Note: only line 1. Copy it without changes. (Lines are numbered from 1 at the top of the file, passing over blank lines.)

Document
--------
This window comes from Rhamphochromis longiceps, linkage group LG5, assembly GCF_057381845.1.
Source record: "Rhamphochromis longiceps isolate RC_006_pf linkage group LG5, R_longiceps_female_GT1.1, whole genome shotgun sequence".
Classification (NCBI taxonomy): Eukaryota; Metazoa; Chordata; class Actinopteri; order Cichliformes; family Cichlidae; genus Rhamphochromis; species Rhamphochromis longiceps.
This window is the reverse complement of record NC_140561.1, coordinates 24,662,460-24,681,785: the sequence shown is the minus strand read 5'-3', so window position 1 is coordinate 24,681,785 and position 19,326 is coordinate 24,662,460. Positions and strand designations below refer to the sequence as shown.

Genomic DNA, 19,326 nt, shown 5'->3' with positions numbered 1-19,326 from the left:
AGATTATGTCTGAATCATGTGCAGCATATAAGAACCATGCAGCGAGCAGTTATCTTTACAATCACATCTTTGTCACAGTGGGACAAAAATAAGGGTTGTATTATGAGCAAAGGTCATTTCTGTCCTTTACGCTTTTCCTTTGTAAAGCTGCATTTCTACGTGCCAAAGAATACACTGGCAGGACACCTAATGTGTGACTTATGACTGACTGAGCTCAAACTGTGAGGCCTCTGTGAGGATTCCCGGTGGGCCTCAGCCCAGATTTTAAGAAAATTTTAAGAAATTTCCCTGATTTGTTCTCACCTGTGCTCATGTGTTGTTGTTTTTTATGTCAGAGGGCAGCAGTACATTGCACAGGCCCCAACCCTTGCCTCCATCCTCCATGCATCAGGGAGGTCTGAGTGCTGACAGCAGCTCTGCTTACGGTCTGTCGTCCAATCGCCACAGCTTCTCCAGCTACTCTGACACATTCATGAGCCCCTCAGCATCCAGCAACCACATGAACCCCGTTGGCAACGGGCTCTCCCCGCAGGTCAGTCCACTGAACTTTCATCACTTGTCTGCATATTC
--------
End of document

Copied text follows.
This window comes from Rhamphochromis longiceps, linkage group LG5, assembly GCF_057381845.1.